Supreme Court Hears Case on Juror Racial Bias


The U.S. Supreme Court held hearings earlier this week for a case that, in the view of some of the justices, had evidence of “screaming race bias in the jury room.”

The case involved the trial of a Colorado horse trainer, Miguel Pena-Rodriguez, who was convicted on three misdemeanor counts for groping teenage girls in a women’s bathroom in 2007. His initial trial resulted in a deadlocked jury, and then, after 12 more hours of deliberation, only a partial verdict on lesser charges.

Several jurors on the case came forward after the conclusion of the trial, saying that another member of the jury expressed views that Pena-Rodriguez was guilty because “he’s a Mexican, and Mexican men think they can do whatever they want with women.” The same juror also referred to the defendant and his alibi witness, both of whom are Hispanic, as “illegals,” despite the fact that they both testified they were legal U.S. permanent residents.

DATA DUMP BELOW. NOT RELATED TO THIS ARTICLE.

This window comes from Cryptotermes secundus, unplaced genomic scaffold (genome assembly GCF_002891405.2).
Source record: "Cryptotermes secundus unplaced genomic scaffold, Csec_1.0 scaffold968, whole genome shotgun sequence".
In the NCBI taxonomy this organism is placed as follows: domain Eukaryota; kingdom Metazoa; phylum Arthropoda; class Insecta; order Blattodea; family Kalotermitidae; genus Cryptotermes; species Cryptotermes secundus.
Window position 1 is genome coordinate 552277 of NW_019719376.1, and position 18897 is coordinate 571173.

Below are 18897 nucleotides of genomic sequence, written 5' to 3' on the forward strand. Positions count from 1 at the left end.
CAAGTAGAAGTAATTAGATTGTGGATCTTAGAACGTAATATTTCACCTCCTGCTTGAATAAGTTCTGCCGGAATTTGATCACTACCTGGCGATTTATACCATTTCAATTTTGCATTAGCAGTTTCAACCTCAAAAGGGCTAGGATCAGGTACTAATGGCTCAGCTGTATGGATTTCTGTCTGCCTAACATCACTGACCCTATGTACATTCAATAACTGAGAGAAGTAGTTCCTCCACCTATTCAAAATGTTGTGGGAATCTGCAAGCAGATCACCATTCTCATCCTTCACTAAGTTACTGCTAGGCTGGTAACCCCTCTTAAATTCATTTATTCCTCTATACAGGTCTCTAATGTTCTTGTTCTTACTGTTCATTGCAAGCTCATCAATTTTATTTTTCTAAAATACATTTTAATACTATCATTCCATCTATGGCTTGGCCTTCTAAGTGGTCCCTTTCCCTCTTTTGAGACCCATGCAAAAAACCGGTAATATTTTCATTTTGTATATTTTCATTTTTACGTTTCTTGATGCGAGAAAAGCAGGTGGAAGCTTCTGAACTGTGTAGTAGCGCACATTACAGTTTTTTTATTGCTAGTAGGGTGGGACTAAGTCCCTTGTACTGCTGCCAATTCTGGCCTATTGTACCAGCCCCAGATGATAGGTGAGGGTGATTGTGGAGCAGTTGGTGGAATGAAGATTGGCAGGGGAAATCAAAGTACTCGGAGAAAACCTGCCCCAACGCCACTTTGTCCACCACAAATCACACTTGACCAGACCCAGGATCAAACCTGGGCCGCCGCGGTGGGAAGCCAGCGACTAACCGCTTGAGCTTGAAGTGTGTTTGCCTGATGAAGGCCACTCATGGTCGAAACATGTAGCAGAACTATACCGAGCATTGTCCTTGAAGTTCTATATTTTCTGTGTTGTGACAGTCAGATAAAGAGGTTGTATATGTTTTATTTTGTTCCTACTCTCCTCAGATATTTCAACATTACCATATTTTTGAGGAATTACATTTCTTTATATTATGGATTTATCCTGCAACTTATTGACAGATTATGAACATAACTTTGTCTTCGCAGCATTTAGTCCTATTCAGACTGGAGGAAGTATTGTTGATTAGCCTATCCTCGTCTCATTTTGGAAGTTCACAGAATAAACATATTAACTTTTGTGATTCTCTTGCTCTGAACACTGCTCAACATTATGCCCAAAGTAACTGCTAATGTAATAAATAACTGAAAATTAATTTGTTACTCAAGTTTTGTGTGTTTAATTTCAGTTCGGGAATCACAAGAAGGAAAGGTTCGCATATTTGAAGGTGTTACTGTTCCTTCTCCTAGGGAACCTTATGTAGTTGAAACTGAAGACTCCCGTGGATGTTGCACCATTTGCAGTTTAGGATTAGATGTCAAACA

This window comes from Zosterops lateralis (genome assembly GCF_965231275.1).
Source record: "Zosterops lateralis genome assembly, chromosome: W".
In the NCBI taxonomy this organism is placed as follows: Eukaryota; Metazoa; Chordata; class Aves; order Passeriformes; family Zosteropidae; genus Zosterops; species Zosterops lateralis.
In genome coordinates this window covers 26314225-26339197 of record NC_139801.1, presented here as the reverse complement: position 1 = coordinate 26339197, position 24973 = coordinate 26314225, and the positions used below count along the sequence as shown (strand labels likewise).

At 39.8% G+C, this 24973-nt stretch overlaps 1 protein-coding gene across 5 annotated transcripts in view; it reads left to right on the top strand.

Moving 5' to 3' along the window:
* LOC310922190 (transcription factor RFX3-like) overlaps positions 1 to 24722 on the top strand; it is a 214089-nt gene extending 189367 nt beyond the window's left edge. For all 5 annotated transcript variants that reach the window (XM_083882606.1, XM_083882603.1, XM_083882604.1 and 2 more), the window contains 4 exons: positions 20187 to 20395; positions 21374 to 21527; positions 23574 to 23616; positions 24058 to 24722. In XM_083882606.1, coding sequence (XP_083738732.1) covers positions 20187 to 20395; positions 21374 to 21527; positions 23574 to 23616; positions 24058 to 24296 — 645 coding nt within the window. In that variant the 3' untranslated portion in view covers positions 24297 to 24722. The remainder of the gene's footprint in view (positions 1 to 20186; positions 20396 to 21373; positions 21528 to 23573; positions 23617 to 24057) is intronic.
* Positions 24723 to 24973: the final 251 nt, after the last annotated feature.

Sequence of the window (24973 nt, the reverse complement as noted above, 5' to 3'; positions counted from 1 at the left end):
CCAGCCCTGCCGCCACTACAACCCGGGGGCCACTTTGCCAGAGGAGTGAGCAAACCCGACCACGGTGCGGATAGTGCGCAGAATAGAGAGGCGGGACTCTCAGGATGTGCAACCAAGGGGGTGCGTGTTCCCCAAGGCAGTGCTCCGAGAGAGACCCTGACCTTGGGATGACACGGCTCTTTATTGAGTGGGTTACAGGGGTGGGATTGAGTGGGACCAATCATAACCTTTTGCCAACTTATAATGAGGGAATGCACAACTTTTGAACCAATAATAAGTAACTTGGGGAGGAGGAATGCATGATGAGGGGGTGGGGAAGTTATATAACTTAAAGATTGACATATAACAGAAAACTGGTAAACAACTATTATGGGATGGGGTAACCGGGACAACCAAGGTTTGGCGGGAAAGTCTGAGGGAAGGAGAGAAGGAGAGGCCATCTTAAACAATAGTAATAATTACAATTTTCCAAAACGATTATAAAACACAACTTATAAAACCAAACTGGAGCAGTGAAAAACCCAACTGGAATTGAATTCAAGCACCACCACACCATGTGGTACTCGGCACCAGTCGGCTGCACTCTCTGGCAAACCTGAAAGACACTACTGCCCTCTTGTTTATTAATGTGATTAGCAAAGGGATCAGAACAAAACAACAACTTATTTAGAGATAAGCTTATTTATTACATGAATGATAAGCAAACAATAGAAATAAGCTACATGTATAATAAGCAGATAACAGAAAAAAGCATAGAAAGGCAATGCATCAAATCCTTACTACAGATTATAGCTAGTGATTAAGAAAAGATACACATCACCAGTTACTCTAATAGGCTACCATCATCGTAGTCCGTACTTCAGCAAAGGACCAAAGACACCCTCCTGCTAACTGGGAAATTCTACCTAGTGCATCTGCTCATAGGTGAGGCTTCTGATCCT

The Colorado Supreme Court denied an appeal request on grounds that juror deliberations are protected by secrecy and cannot be used as testimony after a trial has already been resolved. The case was then taken to the U.S. Supreme Court, where the judges will decide whether such instances of racial bias constitute a violation of the right to a fair trial with an impartial jury.

Justices John Roberts and Samuel Alito expressed concern that opening the door to post-verdict juror inquiry would impinge open discussion during deliberations — or that jurors would simply hide their biases and still produce the same effect.

Justice Elena Kagan called the case “the best smoking-gun evidence you’re ever going to see” of racial bias in the courtroom and appeared ready to allow post-trial juror inquiries. Every year, some 10,000 people in the U.S. may be wrongfully convicted of serious crimes — some of which may be due to racial and other types of prejudice.

The Court is expected to reach a decision later this term. In the event of a tie, the ruling of the lower court — in this case Colorado’s decision not to grant an appeal — will be upheld.

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